The bank of lesson modules in the e-Tutor Program grows each month.  There are well over 2500 lesson modules now.  That is, in most part, due to the excellent group of writers who are producing outstanding and interesting lesson modules to be used in the e-Tutor program.  Writers come from all over the U.S. providing a rich and varied curriculum for students.  

We are constantly trying to improve and grow the curricular areas offered.  If you are interested in receiving a small stipend, plus the recognition of including your name as author of a lesson module go to www.lessonpro.net  and sign up to write.  Or, send an email to admin@knowledgehq.com.  We will send you information on how you can participate in this exciting endeavor and earn money at the same time. 

 


   The Book Case            

So You Want to Be President?
by Judith St. George, Illustrated by David Small

Grades 2 - 8
              

This 2001 Caldecott winner is a perfect way to prompt discussion about our new President.  The book provides unusual and interesting facts about the first forty-two presidents of the United States. It describes their different personality types and physical characteristics and asserts that they had at least one thing in common: "their first priority has always been the people and the country they served." 

Curious tidbits of personal information and national history combine with humorously drawn caricatures to give this tongue-in-cheek picture book a quirky appeal. "There are good things about being President and there are bad things about being President." So begins a walk through a brief history of facts, successes, oddities, and mishaps. For example, most readers won't know that William Howard Taft weighed over 300 pounds and ordered a specially made bathtub. Small's drawing of a naked Taft being lowered into a water-filled tub by means of a crane should help them remember. Another spread depicts a men's shop where Andrew Johnson (a tailor) fits Ronald Reagan (an actor) for a suit while Harry Truman (a haberdasher) stands behind the counter. While the text exposes the human side of the individuals, the office of the presidency is ultimately treated with respect and dignity. A list of presidents with terms of office, birthplace, date of birth and death, and a one-sentence summary of their accomplishments is provided. 


Page 3
Learning makes a man fit company for himself.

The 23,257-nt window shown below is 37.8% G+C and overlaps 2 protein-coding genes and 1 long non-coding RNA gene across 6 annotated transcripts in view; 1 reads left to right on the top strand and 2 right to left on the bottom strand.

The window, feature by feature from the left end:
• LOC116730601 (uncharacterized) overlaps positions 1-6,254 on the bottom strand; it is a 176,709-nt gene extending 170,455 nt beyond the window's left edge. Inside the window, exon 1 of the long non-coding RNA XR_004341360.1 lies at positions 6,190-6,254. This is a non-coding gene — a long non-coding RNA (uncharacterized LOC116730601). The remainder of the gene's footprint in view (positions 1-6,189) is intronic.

Anonymous

 

Creating an Environment for Learning

Give yourself credit for what you do right.  If you talk with your children regularly and show an interest in their activities,  you already exert a positive influence.  A parent with self-confidence is more likely to have a child with self-confidence.  The better children feel about themselves, the better they do in learning.

You play an important role in your children's education.  Remember that time spent with your children at home does not have to involve formal learning activities to be educational....an important consideration for parents whose time with their children is already limited. 

Make learning part of your regular routine at home.  Ask your children to help you make grocery lists, balance a checkbook or look up a phone number.  Discuss current events at meals.  Monitor TV and computer time and select some educational shows you can watch and discuss together. 

Read to your children at bedtime.  Have older children read to you as well, or create stories to tell you.

Talk to your children about your job.  Whether you are a doctor, a waitress, a carpenter, a secretary, a plumber or an attorney, you have special knowledge you can share.  Tell your children how your own education has helped your career.  

Adapted from School Public Relations Service


Don't Put Off

We are all procrastinators to some degree.  It's just a question of where we fit on the scale of 1 to 10, with 1 being the person who will occasionally delay an action or decision if a convenient excuse is readily available, and 10 being the habitual procrastinator who can always rationalize why something shouldn't be done now.